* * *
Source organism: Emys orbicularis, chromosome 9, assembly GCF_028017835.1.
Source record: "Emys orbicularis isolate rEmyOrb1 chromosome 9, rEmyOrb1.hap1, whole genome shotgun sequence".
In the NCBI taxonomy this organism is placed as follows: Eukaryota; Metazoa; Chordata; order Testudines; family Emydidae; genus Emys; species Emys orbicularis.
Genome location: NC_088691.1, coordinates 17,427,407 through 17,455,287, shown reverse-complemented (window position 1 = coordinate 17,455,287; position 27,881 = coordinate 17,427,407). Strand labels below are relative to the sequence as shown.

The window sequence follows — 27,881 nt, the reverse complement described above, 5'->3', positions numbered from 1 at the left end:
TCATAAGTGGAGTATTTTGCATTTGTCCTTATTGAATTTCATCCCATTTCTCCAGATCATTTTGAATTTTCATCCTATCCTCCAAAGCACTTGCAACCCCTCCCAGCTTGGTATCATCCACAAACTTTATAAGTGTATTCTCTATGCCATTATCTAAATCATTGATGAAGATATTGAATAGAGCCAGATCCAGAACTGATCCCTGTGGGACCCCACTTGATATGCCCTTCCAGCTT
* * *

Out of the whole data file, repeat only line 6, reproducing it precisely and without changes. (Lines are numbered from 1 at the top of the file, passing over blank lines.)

TCATAAGTGGAGTATTTTGCATTTGTCCTTATTGAATTTCATCCCATTTCTCCAGATCATTTTGAATTTTCATCCTATCCTCCAAAGCACTTGCAACCCCTCCCAGCTTGGTATCATCCACAAACTTTATAAGTGTATTCTCTATGCCATTATCTAAATCATTGATGAAGATATTGAATAGAGCCAGATCCAGAACTGATCCCTGTGGGACCCCACTTGATATGCCCTTCCAGCTT